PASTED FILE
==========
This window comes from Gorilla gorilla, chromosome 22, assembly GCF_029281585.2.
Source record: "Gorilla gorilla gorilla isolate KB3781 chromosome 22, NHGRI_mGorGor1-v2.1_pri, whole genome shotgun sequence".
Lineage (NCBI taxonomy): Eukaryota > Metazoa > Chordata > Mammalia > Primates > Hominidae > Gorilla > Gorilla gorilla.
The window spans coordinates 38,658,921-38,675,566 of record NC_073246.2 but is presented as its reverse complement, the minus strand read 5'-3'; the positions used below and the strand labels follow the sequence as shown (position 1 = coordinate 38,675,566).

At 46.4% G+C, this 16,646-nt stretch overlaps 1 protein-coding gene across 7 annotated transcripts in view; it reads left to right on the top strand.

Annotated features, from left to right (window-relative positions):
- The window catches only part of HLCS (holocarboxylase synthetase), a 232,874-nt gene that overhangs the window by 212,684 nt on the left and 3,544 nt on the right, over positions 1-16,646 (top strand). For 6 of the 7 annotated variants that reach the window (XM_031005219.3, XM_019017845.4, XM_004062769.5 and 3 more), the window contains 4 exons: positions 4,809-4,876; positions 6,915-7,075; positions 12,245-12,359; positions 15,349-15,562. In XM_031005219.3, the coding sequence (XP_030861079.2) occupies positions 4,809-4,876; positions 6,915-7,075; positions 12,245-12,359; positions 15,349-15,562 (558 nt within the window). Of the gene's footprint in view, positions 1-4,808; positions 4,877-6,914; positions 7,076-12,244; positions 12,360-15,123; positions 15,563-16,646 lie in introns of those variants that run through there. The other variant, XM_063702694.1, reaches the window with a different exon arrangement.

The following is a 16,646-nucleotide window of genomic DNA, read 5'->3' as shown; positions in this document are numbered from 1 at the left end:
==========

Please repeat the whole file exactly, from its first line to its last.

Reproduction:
This window comes from Gorilla gorilla, chromosome 22, assembly GCF_029281585.2.
Source record: "Gorilla gorilla gorilla isolate KB3781 chromosome 22, NHGRI_mGorGor1-v2.1_pri, whole genome shotgun sequence".
Lineage (NCBI taxonomy): Eukaryota > Metazoa > Chordata > Mammalia > Primates > Hominidae > Gorilla > Gorilla gorilla.
The window spans coordinates 38,658,921-38,675,566 of record NC_073246.2 but is presented as its reverse complement, the minus strand read 5'-3'; the positions used below and the strand labels follow the sequence as shown (position 1 = coordinate 38,675,566).

At 46.4% G+C, this 16,646-nt stretch overlaps 1 protein-coding gene across 7 annotated transcripts in view; it reads left to right on the top strand.

Annotated features, from left to right (window-relative positions):
- The window catches only part of HLCS (holocarboxylase synthetase), a 232,874-nt gene that overhangs the window by 212,684 nt on the left and 3,544 nt on the right, over positions 1-16,646 (top strand). For 6 of the 7 annotated variants that reach the window (XM_031005219.3, XM_019017845.4, XM_004062769.5 and 3 more), the window contains 4 exons: positions 4,809-4,876; positions 6,915-7,075; positions 12,245-12,359; positions 15,349-15,562. In XM_031005219.3, the coding sequence (XP_030861079.2) occupies positions 4,809-4,876; positions 6,915-7,075; positions 12,245-12,359; positions 15,349-15,562 (558 nt within the window). Of the gene's footprint in view, positions 1-4,808; positions 4,877-6,914; positions 7,076-12,244; positions 12,360-15,123; positions 15,563-16,646 lie in introns of those variants that run through there. The other variant, XM_063702694.1, reaches the window with a different exon arrangement.

The following is a 16,646-nucleotide window of genomic DNA, read 5'->3' as shown; positions in this document are numbered from 1 at the left end: